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Saturday, September 7th 2013, 6:36pm

Guidelines suggestions

Hi fellows,

As I was going through the English team guidelines, a number of suggestions for changes came up. I think the guidelines can be improved in different ways. Starting with this post, I'll be putting the specific guideline points, as they are now, as quotes and then sharing suggestions for improvement below the quote. The differences from the current guidelines will be highlighted in another colour. Also some numeration is introduced for easiness of the discussion afterwards. Here's the link to the guidelines, to use as a reference: http://wiki.linguisticteam.org/w/Linguis…uage_Guidelines


#1

Quoted

Intentional Audio events such as the result of "By round of applause, how many of you feel ..." should be transcribed for the benefit of deaf people. Do not include others unless they are significant to the understanding of what is occurring within the video.

It seems appropriate to add how exactly to transcribe these audio events. Here's how we can do it:

Intentional audio events such as the result of "by round of applause, how many of you feel ..." should be transcribed for the benefit of deaf people. Do not include others unless they are significant to the understanding of what is occurring within the video. When you do decide to transcribe an audio event, put the words inside square brackets, e.g. [clapping].


#2

Quoted

English spelling should be consistent with the locale of the lecture or, if used, the speakers' presentation notes (spelling used on presentation slides, for example). In all cases, members should strive for consistency.

Perhaps what is meant here is not where the lecture is taking place, but what accent the speaker has. If that's the case, we can change it like this:

English spelling should be consistent with the accent of the speaker or, if used, his presentation notes (spelling used on presentation slides, for example).


#3

Quoted

Note: Important phrases like The Venus Project, The Zeitgeist Movement, Resource-Based Economy should be capitalized at the start of all the words. If your language does not readily provide for a translation of these proper terms, please provide them in English for consistency.

This is a guideline that seems pretty important, but the word "Note" suggests that it's a bit of an aside. Also, there doesn't seem to be a need for the second sentence here if these guidelines are specifically for the English team. Would you agree? I think that the guidelines are already quite lengthy and that we don't need to put irrelevant text to people, which can also take the attention away from what's really important. Thus the suggestion for this one:

Important phrases like The Venus Project, The Zeitgeist Movement, Resource-Based Economy should be capitalized at the start of all the words.


#4

Quoted

Acronyms : use acronyms only if they are commonly known ('USA', 'UN', 'NATO'...)

Since just above this we have the guideline about where it's appropriate to use ellipses, I suggest we change this ellipse to the word "etc." in order to avoid confusion or a feeling of inconsistency.


#5

Quoted

For numerals above 1,000, a comma is used to group blocks of thousands together, unless they're denoting years in dates.

I don't understand a part of the guideline here. What does it mean to denote years in dates?


#6

Quoted

The table below shows examples of run-on sentences. An independant clause ends with a period, unless it is followed by another independant clause that is closely related to it (if it uses the same subject, for example) or when using a comma followed by a coordinating conjunction (for, and, nor, but, or, yet, so).

It says that the independent clause ends with a period, but in the examples in the table it shows that it can also end with a semicolon. Should this possible use of a semicolon perhaps be also included in the guideline text?


#7

Quoted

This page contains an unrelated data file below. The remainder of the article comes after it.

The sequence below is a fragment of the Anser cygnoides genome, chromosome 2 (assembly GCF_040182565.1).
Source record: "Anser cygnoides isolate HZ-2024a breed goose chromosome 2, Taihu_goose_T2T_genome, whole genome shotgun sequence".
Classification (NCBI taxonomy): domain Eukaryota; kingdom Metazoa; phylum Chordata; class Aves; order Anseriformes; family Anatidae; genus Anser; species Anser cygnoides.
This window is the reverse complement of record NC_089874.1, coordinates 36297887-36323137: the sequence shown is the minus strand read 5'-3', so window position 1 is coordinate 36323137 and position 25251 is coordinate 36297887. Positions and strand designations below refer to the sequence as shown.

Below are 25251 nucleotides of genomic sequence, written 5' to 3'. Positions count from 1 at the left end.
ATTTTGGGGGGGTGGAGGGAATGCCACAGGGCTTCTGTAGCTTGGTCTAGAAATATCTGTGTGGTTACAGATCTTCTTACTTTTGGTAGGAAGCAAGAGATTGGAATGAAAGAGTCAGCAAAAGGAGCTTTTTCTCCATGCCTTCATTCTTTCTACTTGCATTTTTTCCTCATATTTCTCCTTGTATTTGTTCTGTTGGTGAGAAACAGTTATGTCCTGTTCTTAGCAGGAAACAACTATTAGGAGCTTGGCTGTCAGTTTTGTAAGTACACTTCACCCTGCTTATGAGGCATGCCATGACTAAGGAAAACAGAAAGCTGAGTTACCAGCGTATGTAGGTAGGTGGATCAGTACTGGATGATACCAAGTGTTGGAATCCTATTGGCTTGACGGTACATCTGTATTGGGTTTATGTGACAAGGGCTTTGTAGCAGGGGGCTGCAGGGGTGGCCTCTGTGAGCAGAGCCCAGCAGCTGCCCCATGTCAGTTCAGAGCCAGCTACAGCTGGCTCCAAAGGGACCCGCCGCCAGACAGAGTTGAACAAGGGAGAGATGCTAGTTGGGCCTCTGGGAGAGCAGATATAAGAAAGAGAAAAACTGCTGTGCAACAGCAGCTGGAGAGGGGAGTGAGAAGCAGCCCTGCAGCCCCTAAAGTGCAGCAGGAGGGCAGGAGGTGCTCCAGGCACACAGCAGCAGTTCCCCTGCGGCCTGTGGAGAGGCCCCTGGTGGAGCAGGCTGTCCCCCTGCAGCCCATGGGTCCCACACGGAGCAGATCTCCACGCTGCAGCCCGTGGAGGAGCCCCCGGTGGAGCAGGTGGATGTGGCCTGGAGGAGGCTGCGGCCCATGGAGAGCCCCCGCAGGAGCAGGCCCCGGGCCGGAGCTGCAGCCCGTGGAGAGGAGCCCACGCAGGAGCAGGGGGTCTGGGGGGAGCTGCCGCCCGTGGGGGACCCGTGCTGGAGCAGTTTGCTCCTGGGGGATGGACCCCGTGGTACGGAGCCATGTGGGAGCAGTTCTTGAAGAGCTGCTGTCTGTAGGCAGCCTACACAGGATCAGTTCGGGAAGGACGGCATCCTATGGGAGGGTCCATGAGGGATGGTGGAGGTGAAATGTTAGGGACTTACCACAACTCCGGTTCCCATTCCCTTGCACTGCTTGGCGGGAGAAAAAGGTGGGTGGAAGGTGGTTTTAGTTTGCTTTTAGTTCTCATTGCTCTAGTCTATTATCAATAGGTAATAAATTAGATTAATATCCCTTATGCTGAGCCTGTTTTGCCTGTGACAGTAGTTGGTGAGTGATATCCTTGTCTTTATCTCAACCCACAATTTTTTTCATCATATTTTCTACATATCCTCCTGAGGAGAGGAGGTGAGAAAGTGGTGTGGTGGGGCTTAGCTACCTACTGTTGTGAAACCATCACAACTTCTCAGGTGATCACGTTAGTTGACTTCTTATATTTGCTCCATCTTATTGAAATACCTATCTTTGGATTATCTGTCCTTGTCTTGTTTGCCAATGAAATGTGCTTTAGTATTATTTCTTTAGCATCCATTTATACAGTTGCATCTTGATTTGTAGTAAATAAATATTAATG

the names of God (

No examples of names given here? :( I can think of Jesus and the Lord. Maybe we can include them in the parentheses together with more?


#8

Quoted

The use of the semicolon in English indicates that what follows the semicolon is an independent clause (complete sentence) in which a conjunction has been omitted. The independent clause that follows the semicolon should be closely related. A colon indicates that what follows defines or explains what precedes it.

The last sentence confused me a bit here, because the guideline refers to the use of semicolons, but that sentence explains the use of the colon and it leaves the feeling that the colon is about to be further explained. To make it less confusing, do you think it makes sense to phrase the sentence like this:

A colon, on the other hand, would indicate that what follows defines or explains what precedes it.


#9

Quoted

You know that 'of course mentality'.

#10

Quoted

... and if you hadn't seen my prior presentations, 'Social Pathology' I strongly suggest them, but that's not the point.

Both of the above sentences shown as examples of correct single quote usage seem to have some mistakes in their punctuation. The second one is easier as it needs a comma after 'Social Pathology' (correct me if I'm wrong). But the first one is a bit more difficult. The way I understand it, it can be punctuated this way:

You know that 'of course' mentality.


A bit of a lengthy post, I know, but all these things made an impression on me and will perhaps be noticed by others who come and read them. Perhaps the less possibility for confusion there is, the faster learning can occur. If you'd like to pitch in and say whether you agree or disagree, for convenience you can reference the examples above with their number.

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Saturday, September 7th 2013, 9:05pm

Perhaps what is meant here is not where the lecture is taking place, but what accent the speaker has. If that's the case, we can change it like this:

English spelling should be consistent with the accent of the speaker or, if used, his presentation notes (spelling used on presentation slides, for example).


I'm not sure that 'accent' is the best wording here. There are many accents just within the state of NC, for example. I think what is meant here is the standard English of the speaker's nationality. As far as I know, British English is the standard English of the English-speaking world, except in the US. As PJ and Jacque are American , we should use the standard English of the US for the spelling. An example, Lizzie, would be your choice of the word 'colour', which is the British spelling. If Jacque or PJ said it, it would be spelled 'color'. If Ben McLeish or Federico Pistano said it, you would be correct with the spelling 'colour'.

This is a guideline that seems pretty important, but the word "Note" suggests that it's a bit of an aside. Also, there doesn't seem to be a need for the second sentence here if these guidelines are specifically for the English team. Would you agree? I think that the guidelines are already quite lengthy and that we don't need to put irrelevant text to people, which can also take the attention away from what's really important. Thus the suggestion for this one: